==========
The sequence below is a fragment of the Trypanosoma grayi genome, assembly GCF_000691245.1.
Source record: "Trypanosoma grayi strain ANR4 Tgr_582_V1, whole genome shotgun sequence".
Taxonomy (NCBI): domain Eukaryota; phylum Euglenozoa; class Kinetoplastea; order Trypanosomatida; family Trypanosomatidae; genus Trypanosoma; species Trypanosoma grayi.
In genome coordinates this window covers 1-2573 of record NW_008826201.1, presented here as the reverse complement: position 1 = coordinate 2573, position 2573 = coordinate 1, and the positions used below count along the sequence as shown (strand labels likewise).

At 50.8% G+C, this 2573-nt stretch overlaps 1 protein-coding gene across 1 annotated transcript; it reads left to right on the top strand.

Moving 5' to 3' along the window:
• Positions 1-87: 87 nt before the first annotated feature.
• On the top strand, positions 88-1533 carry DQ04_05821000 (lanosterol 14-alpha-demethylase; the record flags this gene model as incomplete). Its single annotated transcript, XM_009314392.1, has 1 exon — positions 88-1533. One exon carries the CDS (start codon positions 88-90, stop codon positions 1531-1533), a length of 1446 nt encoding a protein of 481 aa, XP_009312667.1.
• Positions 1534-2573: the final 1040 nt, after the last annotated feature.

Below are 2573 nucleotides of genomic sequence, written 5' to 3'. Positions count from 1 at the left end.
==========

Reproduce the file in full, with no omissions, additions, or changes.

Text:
The sequence below is a fragment of the Trypanosoma grayi genome, assembly GCF_000691245.1.
Source record: "Trypanosoma grayi strain ANR4 Tgr_582_V1, whole genome shotgun sequence".
Taxonomy (NCBI): domain Eukaryota; phylum Euglenozoa; class Kinetoplastea; order Trypanosomatida; family Trypanosomatidae; genus Trypanosoma; species Trypanosoma grayi.
In genome coordinates this window covers 1-2573 of record NW_008826201.1, presented here as the reverse complement: position 1 = coordinate 2573, position 2573 = coordinate 1, and the positions used below count along the sequence as shown (strand labels likewise).

At 50.8% G+C, this 2573-nt stretch overlaps 1 protein-coding gene across 1 annotated transcript; it reads left to right on the top strand.

Moving 5' to 3' along the window:
• Positions 1-87: 87 nt before the first annotated feature.
• On the top strand, positions 88-1533 carry DQ04_05821000 (lanosterol 14-alpha-demethylase; the record flags this gene model as incomplete). Its single annotated transcript, XM_009314392.1, has 1 exon — positions 88-1533. One exon carries the CDS (start codon positions 88-90, stop codon positions 1531-1533), a length of 1446 nt encoding a protein of 481 aa, XP_009312667.1.
• Positions 1534-2573: the final 1040 nt, after the last annotated feature.

Below are 2573 nucleotides of genomic sequence, written 5' to 3'. Positions count from 1 at the left end.